Monday, 26 November 2018
Fire and Emergency Personnel
That the Senate—
(a) notes that:
(i) Australia's fire and emergency (F&E) personnel have a long and proud record of serving overseas, assisting local efforts during times of need,
(ii) this service has included 17 deployments over the course of 20 years—most recently, a contingent of 140 service men and women who fought deadly fires in California in September this year,
(iii) currently, within Australia's honours system, there are specific honours for police, military personnel and humanitarian groups that provide emergency assistance overseas, but not one specifically designated for F&E personnel,
(iv) this has had the effect of forcing F&E personnel to apply for recognition for their service under the Humanitarian Overseas Service Medal (HOSM)—an honour intended for humanitarian groups, and
(v) F&E personnel are entitled to have their service recognised with a medal struck especially for them; and
(b) calls on the Federal Government to create a new Fire and Emergency Service Overseas Medal to recognise F&E personnel who serve overseas during times of crisis.
Honourable senators interjecting—
I seek your assistance, Madam Deputy President. We've had quite a ruckus of an afternoon. Now there is interchange across the chamber. Senators are telling other senators to simply 'cheer up' in response to bullying allegations. I'd just like to say—
Senator Hanson-Young, please resume your seat. There are only a couple of motions left.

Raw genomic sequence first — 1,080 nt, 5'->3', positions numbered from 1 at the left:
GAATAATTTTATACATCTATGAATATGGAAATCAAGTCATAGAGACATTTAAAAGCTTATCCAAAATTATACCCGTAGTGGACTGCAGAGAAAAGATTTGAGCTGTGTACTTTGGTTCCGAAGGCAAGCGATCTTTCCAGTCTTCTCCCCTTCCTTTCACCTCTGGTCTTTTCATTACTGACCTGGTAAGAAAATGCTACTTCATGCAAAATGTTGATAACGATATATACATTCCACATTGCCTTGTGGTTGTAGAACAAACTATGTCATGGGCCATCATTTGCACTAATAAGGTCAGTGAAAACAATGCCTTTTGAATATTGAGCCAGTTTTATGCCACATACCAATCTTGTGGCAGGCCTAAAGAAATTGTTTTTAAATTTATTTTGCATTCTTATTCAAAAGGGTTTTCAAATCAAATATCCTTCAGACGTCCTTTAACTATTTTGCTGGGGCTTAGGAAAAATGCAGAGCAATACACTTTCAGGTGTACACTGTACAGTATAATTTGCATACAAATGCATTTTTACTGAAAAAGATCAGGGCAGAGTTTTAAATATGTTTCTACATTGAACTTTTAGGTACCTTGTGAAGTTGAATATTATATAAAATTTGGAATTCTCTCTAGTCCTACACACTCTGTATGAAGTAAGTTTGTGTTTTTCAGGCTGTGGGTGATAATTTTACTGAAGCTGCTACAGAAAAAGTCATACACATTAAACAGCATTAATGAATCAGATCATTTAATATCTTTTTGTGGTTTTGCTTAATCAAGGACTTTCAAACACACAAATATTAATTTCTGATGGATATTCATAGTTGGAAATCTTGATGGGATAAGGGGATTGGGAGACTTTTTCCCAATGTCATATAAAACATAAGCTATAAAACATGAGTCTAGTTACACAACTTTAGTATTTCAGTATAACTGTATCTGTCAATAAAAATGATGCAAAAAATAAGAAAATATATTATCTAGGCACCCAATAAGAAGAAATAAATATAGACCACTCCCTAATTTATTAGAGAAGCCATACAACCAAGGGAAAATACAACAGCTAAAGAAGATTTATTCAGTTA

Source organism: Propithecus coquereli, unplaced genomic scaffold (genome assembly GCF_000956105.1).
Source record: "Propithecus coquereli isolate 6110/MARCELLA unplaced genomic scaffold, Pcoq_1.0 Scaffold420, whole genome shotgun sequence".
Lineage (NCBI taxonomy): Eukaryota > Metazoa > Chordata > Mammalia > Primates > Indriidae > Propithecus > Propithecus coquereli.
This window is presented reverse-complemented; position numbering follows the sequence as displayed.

Senator O'Neill interjecting—
Government senators interjecting—
Senator O'Neill and senators on my right. Senators have the right to be heard in silence. There are only a few more motions left.
The government recognises the service of Australian fire and emergency management personnel who deploy overseas, who currently can be considered for the Humanitarian Overseas Service Medal. The creation of a new award in the Australian honours system or significant changes to existing awards requires a strong case that national recognition is appropriate and that existing awards don't suffice. Australian honours are created by Her Majesty the Queen, and proposals for new awards generally require the support of the chief officers of the relevant organisations, relevant state and territory ministers and then the Prime Minister. The government is advising advocates for the new medal that they should gain the support of the Australasian Fire and Emergency Service Authorities Council and other stakeholders, which, if forthcoming, will be properly considered. Such awards are not the gift of the Senate although the government will note individual senators' views.
Question agreed to.